The market has hit a rough patch the last couple of days, falling almost 1% yesterday. Investors have once again grown anxious about slowing growth and trade tensions between the US and Mexico. Despite this renewed anxiety, Bank of America Merrill Lynch is encouraging investors to buy the dip. The bank has frustration about the “stubbornly flat” yield curve, but says that “The correct strategy in 2018 was ‘sell-the-rip’; Positioning, Policy, Profits and Populism argue the correct early 2019 trading strategy is to ‘buy-the-dip”.
FINSUM: The market has bounced back a long way from Xmas eve. In some ways it feels too much too fast, but then again, valuations are more sensible and the Fed has backed off.
BAML has put out a report chronicling a new outlook for stocks, and it isn’t pretty. The report shows that investors have the worst views on the markets in a decade. Investors are pessimistic about global growth and corporate profits, the combination of which makes them expect a weak equity market. Here is a summary of Bank of America’s report: “A poll of asset managers showed a net 60 per cent of those questioned think growth in gross domestic product will weaken over the next 12 months, the worst outlook on the global economy since July 2008 and below the trough in January 2001”.
FINSUM: So it is important to note that these are asset manager opinions, not individual investors. Accordingly, it may not be as much of a contrarian indicator as usual.
The market has been doing very well lately. Political worries, trade wars, it doesn’t matter, nothing seems to be able to contain the market’s optimism. Despite all this, though, Bank of America says it is all about to come to an end. The bank’s top strategist says that weakening growth, rising rates, and a glut of debt will conspire to weaken stocks. “The Fed is now in the midst of a tightening cycle, ignoring structural deflation, focusing on cyclical inflation … Until this Fed hiking cycle ends we suspect absolute returns from financial assets will remain slim & volatile”. BAML says that weakening bank stocks even in the face of rising rates (which should be good for them) may be a sign of how badly the Fed’s tightening will affect of the overall economy.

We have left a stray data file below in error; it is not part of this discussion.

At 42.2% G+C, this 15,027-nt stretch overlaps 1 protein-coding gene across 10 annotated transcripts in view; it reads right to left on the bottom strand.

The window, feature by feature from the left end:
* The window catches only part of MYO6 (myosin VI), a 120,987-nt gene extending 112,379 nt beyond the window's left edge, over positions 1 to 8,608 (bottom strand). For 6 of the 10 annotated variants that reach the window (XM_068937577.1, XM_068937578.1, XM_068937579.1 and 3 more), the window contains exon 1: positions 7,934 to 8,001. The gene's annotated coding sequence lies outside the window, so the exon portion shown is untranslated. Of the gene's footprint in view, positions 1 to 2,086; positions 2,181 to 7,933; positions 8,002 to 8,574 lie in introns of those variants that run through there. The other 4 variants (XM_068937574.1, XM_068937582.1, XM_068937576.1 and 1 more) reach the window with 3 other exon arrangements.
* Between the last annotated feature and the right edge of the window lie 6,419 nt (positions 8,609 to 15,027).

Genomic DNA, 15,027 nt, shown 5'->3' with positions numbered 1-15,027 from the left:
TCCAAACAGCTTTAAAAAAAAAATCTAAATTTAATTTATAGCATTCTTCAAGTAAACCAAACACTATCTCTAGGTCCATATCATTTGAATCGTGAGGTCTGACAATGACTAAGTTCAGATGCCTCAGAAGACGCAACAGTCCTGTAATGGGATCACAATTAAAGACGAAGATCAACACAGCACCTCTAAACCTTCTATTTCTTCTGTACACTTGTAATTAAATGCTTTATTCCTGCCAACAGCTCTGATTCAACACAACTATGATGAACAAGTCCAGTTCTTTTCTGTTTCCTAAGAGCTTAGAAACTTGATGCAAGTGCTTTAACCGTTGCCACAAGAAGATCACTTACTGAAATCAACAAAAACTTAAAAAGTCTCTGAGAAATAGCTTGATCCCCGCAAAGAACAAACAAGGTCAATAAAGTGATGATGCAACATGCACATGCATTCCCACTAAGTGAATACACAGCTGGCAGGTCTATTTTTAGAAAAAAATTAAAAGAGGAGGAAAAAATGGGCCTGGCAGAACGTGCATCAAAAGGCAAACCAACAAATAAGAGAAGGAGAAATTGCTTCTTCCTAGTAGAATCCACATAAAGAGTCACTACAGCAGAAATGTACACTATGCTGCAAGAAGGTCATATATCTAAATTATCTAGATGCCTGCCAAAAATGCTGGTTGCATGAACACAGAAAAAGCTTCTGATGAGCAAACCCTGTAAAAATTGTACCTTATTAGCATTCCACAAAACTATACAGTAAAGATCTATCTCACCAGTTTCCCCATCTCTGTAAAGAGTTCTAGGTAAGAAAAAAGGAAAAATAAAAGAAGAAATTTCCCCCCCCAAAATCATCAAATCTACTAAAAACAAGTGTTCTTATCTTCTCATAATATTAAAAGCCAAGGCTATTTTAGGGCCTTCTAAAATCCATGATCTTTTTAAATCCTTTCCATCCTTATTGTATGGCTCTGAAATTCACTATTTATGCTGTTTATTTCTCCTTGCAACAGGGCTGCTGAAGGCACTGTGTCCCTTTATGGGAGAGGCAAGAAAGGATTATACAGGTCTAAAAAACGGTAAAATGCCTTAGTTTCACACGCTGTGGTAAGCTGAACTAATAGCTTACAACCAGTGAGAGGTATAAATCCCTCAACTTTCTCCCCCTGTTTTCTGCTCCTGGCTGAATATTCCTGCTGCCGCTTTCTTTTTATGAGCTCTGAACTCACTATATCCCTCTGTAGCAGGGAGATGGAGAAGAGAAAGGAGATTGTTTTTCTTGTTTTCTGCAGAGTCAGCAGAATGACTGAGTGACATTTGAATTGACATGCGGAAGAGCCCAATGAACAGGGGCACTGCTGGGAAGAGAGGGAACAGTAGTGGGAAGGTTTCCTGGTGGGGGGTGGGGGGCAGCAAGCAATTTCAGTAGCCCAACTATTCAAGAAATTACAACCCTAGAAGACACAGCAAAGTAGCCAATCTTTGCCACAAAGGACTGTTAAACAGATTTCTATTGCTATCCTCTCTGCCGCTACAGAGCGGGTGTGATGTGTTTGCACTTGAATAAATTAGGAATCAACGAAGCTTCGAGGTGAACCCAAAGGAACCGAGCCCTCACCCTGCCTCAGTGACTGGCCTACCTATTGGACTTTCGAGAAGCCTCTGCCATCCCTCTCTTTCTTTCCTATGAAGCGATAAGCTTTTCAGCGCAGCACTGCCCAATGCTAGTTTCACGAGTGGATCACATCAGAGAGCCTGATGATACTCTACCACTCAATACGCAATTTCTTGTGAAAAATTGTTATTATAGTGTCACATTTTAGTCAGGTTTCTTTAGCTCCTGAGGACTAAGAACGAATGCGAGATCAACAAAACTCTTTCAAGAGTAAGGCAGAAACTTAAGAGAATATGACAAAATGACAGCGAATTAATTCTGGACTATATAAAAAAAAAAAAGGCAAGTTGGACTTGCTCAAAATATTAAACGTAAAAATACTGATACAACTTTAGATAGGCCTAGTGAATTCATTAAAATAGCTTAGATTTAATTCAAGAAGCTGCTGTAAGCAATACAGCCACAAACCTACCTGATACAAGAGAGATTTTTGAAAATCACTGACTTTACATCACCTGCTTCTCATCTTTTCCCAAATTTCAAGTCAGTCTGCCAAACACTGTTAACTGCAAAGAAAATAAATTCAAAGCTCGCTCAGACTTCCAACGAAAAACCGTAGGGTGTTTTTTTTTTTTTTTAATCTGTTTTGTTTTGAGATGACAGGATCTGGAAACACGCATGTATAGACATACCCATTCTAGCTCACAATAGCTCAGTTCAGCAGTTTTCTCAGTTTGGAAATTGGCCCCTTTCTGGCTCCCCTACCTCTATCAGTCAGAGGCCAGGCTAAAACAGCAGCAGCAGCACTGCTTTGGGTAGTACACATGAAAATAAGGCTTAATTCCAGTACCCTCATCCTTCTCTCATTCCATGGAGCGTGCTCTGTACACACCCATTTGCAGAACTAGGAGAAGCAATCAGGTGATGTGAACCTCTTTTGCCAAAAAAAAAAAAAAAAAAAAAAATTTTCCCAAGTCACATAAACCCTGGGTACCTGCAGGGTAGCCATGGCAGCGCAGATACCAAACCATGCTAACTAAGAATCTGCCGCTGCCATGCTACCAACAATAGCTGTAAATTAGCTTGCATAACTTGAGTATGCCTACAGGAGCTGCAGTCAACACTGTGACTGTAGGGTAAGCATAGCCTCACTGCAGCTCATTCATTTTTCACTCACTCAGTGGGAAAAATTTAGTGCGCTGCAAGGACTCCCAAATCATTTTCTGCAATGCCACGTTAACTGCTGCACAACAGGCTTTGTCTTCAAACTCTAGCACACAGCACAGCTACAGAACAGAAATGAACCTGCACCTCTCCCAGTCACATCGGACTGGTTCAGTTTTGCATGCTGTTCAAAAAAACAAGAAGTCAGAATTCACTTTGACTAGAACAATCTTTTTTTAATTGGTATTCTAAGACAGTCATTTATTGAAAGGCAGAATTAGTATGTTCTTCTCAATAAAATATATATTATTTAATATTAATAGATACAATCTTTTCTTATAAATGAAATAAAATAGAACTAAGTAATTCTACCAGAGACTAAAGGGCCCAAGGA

FINSUM: This is quite a gloomy and contrarian opinion. We see the argument, but it certainly seems to contradict everything one can observe in the market and economy right now.
Our readers will know that we have long opposed the current version of the fiduciary rule, and are still hopeful much of it will ultimately be revised. However, today we want to run story arguing the opposite side, a devil’s advocate piece if you will. The argument comes from none other than Brian Moynihan, CEO of Bank of America. He contends that the DOL rule probably won’t change because it is part of a larger trend in financial services overall. Even if it does, he says it will not change the firm’s thinking about fee-based accounts. BAML shocked the world last year when it said it was entirely getting rid of commissions.
FINSUM: One of the problems with the current fight against the fiduciary rule is that big firms are not getting behind the effort. The reason why is that they stand to make more money (as BAML just did) from having the kind of fee-based accounts that the current rule demands. This may be why any revision efforts ultimately fail.
The fate of the fiduciary rule is unclear, but some things are not: that big firms are making loads of money on conflict-free advice. For instance, Bank of America Merrill Lynch saw a big jump of $29.2 bn in fee-based client assets in the first quarter. JP Morgan saw $8 bn of inflows, including those with a recurring fee. The piece argues firms had already begun the switch well-before the rule was released, and that the new rule just helped them cement the changes. Fee-based accounts are great for firms as they can get as much as 50% more revenue out of an account than with a commission-based model, says Morningstar. Merrill Lynch is already seeing gains from its fee-based model, with revenue up 3% in the first quarter.
FINSUM: This article highlights the inherent flaw of the fiduciary rule and the measure is not even finalized yet. What good is a conflict-preventing rule if it ends up raising costs for so many retirees?
Source: Wall Street Journal